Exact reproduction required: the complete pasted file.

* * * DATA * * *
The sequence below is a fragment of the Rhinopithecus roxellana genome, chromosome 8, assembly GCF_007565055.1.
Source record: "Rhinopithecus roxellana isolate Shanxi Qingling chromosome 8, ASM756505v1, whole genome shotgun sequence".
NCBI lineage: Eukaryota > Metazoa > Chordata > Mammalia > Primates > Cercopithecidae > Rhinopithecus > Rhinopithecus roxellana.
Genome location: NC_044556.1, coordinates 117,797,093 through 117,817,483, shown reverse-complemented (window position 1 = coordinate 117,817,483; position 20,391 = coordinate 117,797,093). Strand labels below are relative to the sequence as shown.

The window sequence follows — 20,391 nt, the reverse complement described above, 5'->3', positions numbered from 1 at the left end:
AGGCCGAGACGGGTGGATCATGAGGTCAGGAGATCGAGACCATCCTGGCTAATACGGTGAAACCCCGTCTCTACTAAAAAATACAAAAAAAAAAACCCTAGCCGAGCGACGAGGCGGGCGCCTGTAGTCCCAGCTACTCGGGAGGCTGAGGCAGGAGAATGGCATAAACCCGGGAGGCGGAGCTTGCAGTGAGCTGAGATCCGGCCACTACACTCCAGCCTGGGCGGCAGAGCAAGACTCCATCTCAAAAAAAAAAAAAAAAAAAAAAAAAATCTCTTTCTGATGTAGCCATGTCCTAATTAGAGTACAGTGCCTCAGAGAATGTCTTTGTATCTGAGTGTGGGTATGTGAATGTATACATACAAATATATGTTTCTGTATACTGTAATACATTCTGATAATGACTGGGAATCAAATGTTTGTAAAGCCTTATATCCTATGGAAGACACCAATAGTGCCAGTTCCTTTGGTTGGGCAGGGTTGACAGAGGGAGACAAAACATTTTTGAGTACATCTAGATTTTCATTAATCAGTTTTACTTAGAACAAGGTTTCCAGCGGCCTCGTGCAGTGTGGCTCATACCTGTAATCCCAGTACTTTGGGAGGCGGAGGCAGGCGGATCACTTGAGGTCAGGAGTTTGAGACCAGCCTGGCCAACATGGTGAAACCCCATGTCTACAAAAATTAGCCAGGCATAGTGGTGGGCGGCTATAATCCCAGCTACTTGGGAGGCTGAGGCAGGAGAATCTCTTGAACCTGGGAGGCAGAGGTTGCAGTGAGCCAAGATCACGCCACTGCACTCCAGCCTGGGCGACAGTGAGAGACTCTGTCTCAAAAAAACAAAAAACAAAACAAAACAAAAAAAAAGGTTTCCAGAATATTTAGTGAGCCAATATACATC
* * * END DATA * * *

The sequence below is a fragment of the Rhinopithecus roxellana genome, chromosome 8, assembly GCF_007565055.1.
Source record: "Rhinopithecus roxellana isolate Shanxi Qingling chromosome 8, ASM756505v1, whole genome shotgun sequence".
NCBI lineage: Eukaryota > Metazoa > Chordata > Mammalia > Primates > Cercopithecidae > Rhinopithecus > Rhinopithecus roxellana.
Genome location: NC_044556.1, coordinates 117,797,093 through 117,817,483, shown reverse-complemented (window position 1 = coordinate 117,817,483; position 20,391 = coordinate 117,797,093). Strand labels below are relative to the sequence as shown.

The window sequence follows — 20,391 nt, the reverse complement described above, 5'->3', positions numbered from 1 at the left end:
AGGCCGAGACGGGTGGATCATGAGGTCAGGAGATCGAGACCATCCTGGCTAATACGGTGAAACCCCGTCTCTACTAAAAAATACAAAAAAAAAAACCCTAGCCGAGCGACGAGGCGGGCGCCTGTAGTCCCAGCTACTCGGGAGGCTGAGGCAGGAGAATGGCATAAACCCGGGAGGCGGAGCTTGCAGTGAGCTGAGATCCGGCCACTACACTCCAGCCTGGGCGGCAGAGCAAGACTCCATCTCAAAAAAAAAAAAAAAAAAAAAAAAAATCTCTTTCTGATGTAGCCATGTCCTAATTAGAGTACAGTGCCTCAGAGAATGTCTTTGTATCTGAGTGTGGGTATGTGAATGTATACATACAAATATATGTTTCTGTATACTGTAATACATTCTGATAATGACTGGGAATCAAATGTTTGTAAAGCCTTATATCCTATGGAAGACACCAATAGTGCCAGTTCCTTTGGTTGGGCAGGGTTGACAGAGGGAGACAAAACATTTTTGAGTACATCTAGATTTTCATTAATCAGTTTTACTTAGAACAAGGTTTCCAGCGGCCTCGTGCAGTGTGGCTCATACCTGTAATCCCAGTACTTTGGGAGGCGGAGGCAGGCGGATCACTTGAGGTCAGGAGTTTGAGACCAGCCTGGCCAACATGGTGAAACCCCATGTCTACAAAAATTAGCCAGGCATAGTGGTGGGCGGCTATAATCCCAGCTACTTGGGAGGCTGAGGCAGGAGAATCTCTTGAACCTGGGAGGCAGAGGTTGCAGTGAGCCAAGATCACGCCACTGCACTCCAGCCTGGGCGACAGTGAGAGACTCTGTCTCAAAAAAACAAAAAACAAAACAAAACAAAAAAAAAGGTTTCCAGAATATTTAGTGAGCCAATATACATC